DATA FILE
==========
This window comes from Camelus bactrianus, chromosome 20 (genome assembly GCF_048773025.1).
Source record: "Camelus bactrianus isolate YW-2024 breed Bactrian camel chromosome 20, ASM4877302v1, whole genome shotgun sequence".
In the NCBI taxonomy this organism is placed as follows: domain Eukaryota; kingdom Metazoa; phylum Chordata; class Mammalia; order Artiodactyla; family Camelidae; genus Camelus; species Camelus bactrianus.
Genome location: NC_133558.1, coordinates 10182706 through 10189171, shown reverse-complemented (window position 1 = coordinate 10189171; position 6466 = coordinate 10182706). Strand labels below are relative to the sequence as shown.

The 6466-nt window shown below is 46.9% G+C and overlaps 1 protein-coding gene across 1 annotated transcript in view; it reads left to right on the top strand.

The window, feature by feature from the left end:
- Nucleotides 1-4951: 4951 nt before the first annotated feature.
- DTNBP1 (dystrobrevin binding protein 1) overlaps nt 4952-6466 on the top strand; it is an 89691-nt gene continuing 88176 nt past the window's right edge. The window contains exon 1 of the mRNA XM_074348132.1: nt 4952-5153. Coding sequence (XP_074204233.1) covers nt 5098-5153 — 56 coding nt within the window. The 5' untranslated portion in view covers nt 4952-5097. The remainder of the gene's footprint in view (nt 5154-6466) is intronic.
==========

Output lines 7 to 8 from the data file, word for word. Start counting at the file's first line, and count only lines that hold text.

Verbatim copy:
- Nucleotides 1-4951: 4951 nt before the first annotated feature.
- DTNBP1 (dystrobrevin binding protein 1) overlaps nt 4952-6466 on the top strand; it is an 89691-nt gene continuing 88176 nt past the window's right edge. The window contains exon 1 of the mRNA XM_074348132.1: nt 4952-5153. Coding sequence (XP_074204233.1) covers nt 5098-5153 — 56 coding nt within the window. The 5' untranslated portion in view covers nt 4952-5097. The remainder of the gene's footprint in view (nt 5154-6466) is intronic.